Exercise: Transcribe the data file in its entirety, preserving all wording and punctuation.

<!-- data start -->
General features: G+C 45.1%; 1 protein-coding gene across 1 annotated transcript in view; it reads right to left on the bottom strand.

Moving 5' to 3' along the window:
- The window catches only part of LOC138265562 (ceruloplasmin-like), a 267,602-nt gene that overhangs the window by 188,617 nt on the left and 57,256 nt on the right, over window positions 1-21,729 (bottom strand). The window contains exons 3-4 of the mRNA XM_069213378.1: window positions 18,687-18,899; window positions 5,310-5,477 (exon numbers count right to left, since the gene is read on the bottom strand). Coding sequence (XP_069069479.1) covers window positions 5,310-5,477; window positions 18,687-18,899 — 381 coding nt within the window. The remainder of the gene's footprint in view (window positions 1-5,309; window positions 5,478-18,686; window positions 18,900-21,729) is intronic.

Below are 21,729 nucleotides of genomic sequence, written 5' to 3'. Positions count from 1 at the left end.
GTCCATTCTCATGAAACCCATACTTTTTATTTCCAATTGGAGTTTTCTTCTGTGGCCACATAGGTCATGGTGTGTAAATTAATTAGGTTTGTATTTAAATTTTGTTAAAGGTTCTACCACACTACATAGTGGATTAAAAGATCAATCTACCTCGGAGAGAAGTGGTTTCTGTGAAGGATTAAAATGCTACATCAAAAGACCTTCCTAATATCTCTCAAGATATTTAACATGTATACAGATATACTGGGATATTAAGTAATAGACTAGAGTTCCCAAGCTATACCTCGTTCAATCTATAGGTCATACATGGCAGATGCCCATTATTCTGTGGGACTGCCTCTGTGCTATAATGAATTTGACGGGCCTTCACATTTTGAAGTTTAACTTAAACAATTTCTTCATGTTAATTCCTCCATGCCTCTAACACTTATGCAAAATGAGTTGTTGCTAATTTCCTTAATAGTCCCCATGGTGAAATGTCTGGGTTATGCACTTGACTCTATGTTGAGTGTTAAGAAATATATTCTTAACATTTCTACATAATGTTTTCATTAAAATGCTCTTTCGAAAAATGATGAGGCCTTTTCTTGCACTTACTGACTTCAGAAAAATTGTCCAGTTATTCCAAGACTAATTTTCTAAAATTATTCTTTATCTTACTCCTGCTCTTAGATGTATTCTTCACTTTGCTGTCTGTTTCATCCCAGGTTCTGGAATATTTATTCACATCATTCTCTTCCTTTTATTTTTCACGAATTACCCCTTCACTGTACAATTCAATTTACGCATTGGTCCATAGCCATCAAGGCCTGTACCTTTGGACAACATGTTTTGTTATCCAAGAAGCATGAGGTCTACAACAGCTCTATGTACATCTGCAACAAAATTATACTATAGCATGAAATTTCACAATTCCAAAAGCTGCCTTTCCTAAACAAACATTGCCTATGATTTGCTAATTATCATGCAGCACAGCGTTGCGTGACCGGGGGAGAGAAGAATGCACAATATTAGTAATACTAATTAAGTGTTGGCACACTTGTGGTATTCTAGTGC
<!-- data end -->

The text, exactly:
General features: G+C 45.1%; 1 protein-coding gene across 1 annotated transcript in view; it reads right to left on the bottom strand.

Moving 5' to 3' along the window:
- The window catches only part of LOC138265562 (ceruloplasmin-like), a 267,602-nt gene that overhangs the window by 188,617 nt on the left and 57,256 nt on the right, over window positions 1-21,729 (bottom strand). The window contains exons 3-4 of the mRNA XM_069213378.1: window positions 18,687-18,899; window positions 5,310-5,477 (exon numbers count right to left, since the gene is read on the bottom strand). Coding sequence (XP_069069479.1) covers window positions 5,310-5,477; window positions 18,687-18,899 — 381 coding nt within the window. The remainder of the gene's footprint in view (window positions 1-5,309; window positions 5,478-18,686; window positions 18,900-21,729) is intronic.

Below are 21,729 nucleotides of genomic sequence, written 5' to 3'. Positions count from 1 at the left end.
GTCCATTCTCATGAAACCCATACTTTTTATTTCCAATTGGAGTTTTCTTCTGTGGCCACATAGGTCATGGTGTGTAAATTAATTAGGTTTGTATTTAAATTTTGTTAAAGGTTCTACCACACTACATAGTGGATTAAAAGATCAATCTACCTCGGAGAGAAGTGGTTTCTGTGAAGGATTAAAATGCTACATCAAAAGACCTTCCTAATATCTCTCAAGATATTTAACATGTATACAGATATACTGGGATATTAAGTAATAGACTAGAGTTCCCAAGCTATACCTCGTTCAATCTATAGGTCATACATGGCAGATGCCCATTATTCTGTGGGACTGCCTCTGTGCTATAATGAATTTGACGGGCCTTCACATTTTGAAGTTTAACTTAAACAATTTCTTCATGTTAATTCCTCCATGCCTCTAACACTTATGCAAAATGAGTTGTTGCTAATTTCCTTAATAGTCCCCATGGTGAAATGTCTGGGTTATGCACTTGACTCTATGTTGAGTGTTAAGAAATATATTCTTAACATTTCTACATAATGTTTTCATTAAAATGCTCTTTCGAAAAATGATGAGGCCTTTTCTTGCACTTACTGACTTCAGAAAAATTGTCCAGTTATTCCAAGACTAATTTTCTAAAATTATTCTTTATCTTACTCCTGCTCTTAGATGTATTCTTCACTTTGCTGTCTGTTTCATCCCAGGTTCTGGAATATTTATTCACATCATTCTCTTCCTTTTATTTTTCACGAATTACCCCTTCACTGTACAATTCAATTTACGCATTGGTCCATAGCCATCAAGGCCTGTACCTTTGGACAACATGTTTTGTTATCCAAGAAGCATGAGGTCTACAACAGCTCTATGTACATCTGCAACAAAATTATACTATAGCATGAAATTTCACAATTCCAAAAGCTGCCTTTCCTAAACAAACATTGCCTATGATTTGCTAATTATCATGCAGCACAGCGTTGCGTGACCGGGGGAGAGAAGAATGCACAATATTAGTAATACTAATTAAGTGTTGGCACACTTGTGGTATTCTAGTGC